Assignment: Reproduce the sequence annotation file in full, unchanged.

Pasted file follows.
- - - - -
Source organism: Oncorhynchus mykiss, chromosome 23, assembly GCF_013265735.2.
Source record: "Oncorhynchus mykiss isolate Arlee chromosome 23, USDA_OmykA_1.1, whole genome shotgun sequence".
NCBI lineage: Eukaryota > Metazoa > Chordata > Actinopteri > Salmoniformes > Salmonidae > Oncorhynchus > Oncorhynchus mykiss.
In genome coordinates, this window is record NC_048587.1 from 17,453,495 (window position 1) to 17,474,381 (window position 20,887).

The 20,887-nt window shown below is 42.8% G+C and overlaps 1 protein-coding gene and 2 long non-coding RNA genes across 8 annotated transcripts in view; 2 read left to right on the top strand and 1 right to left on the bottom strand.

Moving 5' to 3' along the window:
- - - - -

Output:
Source organism: Oncorhynchus mykiss, chromosome 23, assembly GCF_013265735.2.
Source record: "Oncorhynchus mykiss isolate Arlee chromosome 23, USDA_OmykA_1.1, whole genome shotgun sequence".
NCBI lineage: Eukaryota > Metazoa > Chordata > Actinopteri > Salmoniformes > Salmonidae > Oncorhynchus > Oncorhynchus mykiss.
In genome coordinates, this window is record NC_048587.1 from 17,453,495 (window position 1) to 17,474,381 (window position 20,887).

The 20,887-nt window shown below is 42.8% G+C and overlaps 1 protein-coding gene and 2 long non-coding RNA genes across 8 annotated transcripts in view; 2 read left to right on the top strand and 1 right to left on the bottom strand.

Moving 5' to 3' along the window: